The House of Representatives passed a wide-ranging $1.5 trillion omnibus bill on Wednesday evening. The bill provides funds to keep the government running until early October and earmarking billions of dollars for assistance to Ukraine in its efforts to fend off a Russian invasion.
The omnibus bill, altogether 2,741 pages in length, passed the House in two separate votes. The defense spending portion passed with three hundred sixty-one votes in favor and sixty-nine opposed, while the domestic spending passed with two hundred sixty votes in favor and one hundred seventy-one against.
Both portions of the bill have been sent to the Senate for approval and are expected to pass with bipartisan support. President Joe Biden must pass the bill by Friday in order to avoid a government shutdown, as the “continuing resolution” funding government activities expires on Friday night.
Shalanda Young, the director of the Office of Management and Budget, voiced her approval of the bill earlier in the week, arguing that it had been supported by bipartisan majorities and was “proof that both parties can come together to deliver for the American people and advance critical national priorities.” Young highlighted the bill’s support for Ukraine, as well as its funding for healthcare research and emphasis on community safety.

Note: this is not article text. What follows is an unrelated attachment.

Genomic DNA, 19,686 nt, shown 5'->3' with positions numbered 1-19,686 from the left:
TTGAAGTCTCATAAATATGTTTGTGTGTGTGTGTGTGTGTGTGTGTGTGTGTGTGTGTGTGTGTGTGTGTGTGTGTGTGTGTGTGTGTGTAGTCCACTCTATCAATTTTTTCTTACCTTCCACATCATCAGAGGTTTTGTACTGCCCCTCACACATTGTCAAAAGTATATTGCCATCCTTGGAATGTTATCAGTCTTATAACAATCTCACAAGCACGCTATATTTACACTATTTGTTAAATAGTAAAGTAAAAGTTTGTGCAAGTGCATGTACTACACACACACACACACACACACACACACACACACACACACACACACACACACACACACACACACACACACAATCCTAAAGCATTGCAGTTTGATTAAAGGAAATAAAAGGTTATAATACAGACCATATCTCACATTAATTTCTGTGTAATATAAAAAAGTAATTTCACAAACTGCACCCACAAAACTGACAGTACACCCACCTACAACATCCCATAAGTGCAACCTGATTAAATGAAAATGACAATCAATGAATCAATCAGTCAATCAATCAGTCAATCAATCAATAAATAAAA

Speaker of the House Nancy Pelosi (D-Calif.) and Senate Majority Leader Chuck Schumer (D-N.Y.) also praised the bill in a joint statement, describing it as a “historic” achievement.
“This bipartisan agreement will help us address many of the major challenges we face at home and abroad: from COVID-19, to the vicious and immoral attack on Ukraine, to the need to lower costs for hardworking American families,” the two Democratic leaders said in the statement.
Some Democrats criticized the bill for extending President Donald Trump’s “Remain in Mexico” policy for refugees seeking entry into the United States, which refuses them admittance until their appointed court dates. Several also expressed concern over the $782 billion set aside for defense spending.
However, nearly all legislators in both parties voiced their support for the $13.6 billion set aside for emergency aid to Ukraine. Of that total, $4 billion has been allocated for refugee assistance, $3 billion for support to the U.S. European Command, and $1.8 billion for miscellaneous financial needs in Ukraine and other Eastern European nations.
As expected, the bill also banned Russian oil from the United States and provided sanctions enforcement mechanisms through the Treasury Department, Justice Department, and Department of Commerce.
Trevor Filseth is a current and foreign affairs writer for the National Interest.